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Crossing the Line: The Oakland Police Department Versus the Crowd 

Wednesday, Aug 7 2013

Page 2 of 5

To ensure OPD's compliance, Judge Henderson placed the crowd-control policy under federal court jurisdiction for three years. If police violated the policy during that period, the court could step in to enforce it.

The three-year court supervision ended in late 2007, after an uneventful period for political dissidence in Oakland. But just one year later, BART officer Johannes Mesherle shot passenger Oscar Grant in the back as Grant, who was unarmed, lay face-down on the platform at Fruitvale station. For the first time since its adoption, the crowd-control policy was put to the test: Grant's death triggered waves of protests and riots, and it quickly became clear from OPD's handling of these protests that the policy had not reformed the department. Just when federal enforcement of the crowd-control policy became more crucial than ever, the court's oversight had vanished.

Large protests flared at virtually every step in Mesherle's ensuing criminal trial. He was initially charged with murder in Grant's death, but the charge was reduced to involuntary manslaughter. On Nov. 5, 2010, Mesherle was sentenced to two years in prison, with credit for time served.

Later that evening, Grant supporters set out from downtown Oakland toward Fruitvale station in protest of the sentence. During this march, Lederman says, "We saw that police had pretty much dispensed with the crowd-control policy." In fact, the events of that evening — and the revelations of the legal battle that followed — call into question whether the crowd-control policy had ever been properly instated in the first place.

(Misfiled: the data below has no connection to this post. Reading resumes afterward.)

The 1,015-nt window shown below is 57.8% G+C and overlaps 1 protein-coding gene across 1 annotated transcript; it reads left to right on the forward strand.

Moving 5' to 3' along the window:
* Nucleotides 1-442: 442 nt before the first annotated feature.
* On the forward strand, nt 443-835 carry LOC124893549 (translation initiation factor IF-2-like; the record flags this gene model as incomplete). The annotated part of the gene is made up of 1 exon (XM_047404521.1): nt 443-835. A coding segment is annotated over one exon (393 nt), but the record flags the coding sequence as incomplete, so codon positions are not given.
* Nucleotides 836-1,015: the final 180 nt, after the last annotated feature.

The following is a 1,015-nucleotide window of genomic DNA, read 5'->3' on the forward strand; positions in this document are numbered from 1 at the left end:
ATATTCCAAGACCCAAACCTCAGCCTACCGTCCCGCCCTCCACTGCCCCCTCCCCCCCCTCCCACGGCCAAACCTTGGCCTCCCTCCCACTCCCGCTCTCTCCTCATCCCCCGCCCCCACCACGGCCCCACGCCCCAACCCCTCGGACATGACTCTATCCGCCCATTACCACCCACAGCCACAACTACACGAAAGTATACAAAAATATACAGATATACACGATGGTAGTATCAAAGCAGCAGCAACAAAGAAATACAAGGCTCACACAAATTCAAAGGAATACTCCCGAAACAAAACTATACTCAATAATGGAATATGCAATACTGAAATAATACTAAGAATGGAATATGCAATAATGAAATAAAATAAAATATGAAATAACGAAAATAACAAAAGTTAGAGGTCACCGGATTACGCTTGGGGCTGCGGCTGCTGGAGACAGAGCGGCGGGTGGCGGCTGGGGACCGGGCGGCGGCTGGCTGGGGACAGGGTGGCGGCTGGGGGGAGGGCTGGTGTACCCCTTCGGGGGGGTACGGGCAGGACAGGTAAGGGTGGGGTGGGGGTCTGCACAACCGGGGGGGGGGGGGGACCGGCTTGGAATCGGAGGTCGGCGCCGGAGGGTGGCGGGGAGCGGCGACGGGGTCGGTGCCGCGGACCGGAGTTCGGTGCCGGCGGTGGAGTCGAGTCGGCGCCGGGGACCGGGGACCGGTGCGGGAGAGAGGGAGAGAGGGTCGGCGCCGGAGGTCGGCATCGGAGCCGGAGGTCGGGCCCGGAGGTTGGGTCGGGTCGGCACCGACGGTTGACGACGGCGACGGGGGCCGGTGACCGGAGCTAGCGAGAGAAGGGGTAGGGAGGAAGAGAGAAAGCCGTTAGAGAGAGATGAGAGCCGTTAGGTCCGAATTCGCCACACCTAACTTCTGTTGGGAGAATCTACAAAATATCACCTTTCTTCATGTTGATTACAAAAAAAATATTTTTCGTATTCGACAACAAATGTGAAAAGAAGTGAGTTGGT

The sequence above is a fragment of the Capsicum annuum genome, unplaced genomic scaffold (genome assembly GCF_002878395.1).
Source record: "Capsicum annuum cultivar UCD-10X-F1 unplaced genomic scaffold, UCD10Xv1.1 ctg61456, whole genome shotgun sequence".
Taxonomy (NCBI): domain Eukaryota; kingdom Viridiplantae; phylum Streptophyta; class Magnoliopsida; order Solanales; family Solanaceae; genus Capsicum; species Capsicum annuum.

The policy contains specific instructions for managing large crowds, including requirements that police declare an unlawful assembly, issue a dispersal order, announce routes by which the crowd can disperse, and give adequate time for demonstrators to do so before making a mass arrest. However, the march didn't make it far before it was hemmed in by OPD. After surrounding the 150 demonstrators, an Oakland officer announced over a loudspeaker, "This has been declared a crime scene and you're all under arrest." None of the provisions for mass arrests outlined in the policy had been followed. (OPD did not return repeated requests for comment, but did provide crowd-control training records in response to a California Public Records Act request.)

Dispatch records revealed that only 10 minutes into the march, Deputy Chief Eric Breshears instructed former Capt. David Downing, who was responsible for crowd-control that night, "The first opportunity you can, set up a surround to arrest. We'd like to employ that." He later added, "I'd like to not have the crowd cross Oak Street. If you could envelop and arrest before that, that would be great."

Once the march was surrounded, Downing asked, "Do we want to make announcements for unlawful assembly or they're already just under arrest?"

Breshears replied, "Affirm. Based on their activity over here, the vandalism that's occurred, affirm that it's unlawful assembly. You are to arrest everybody that's within that perimeter."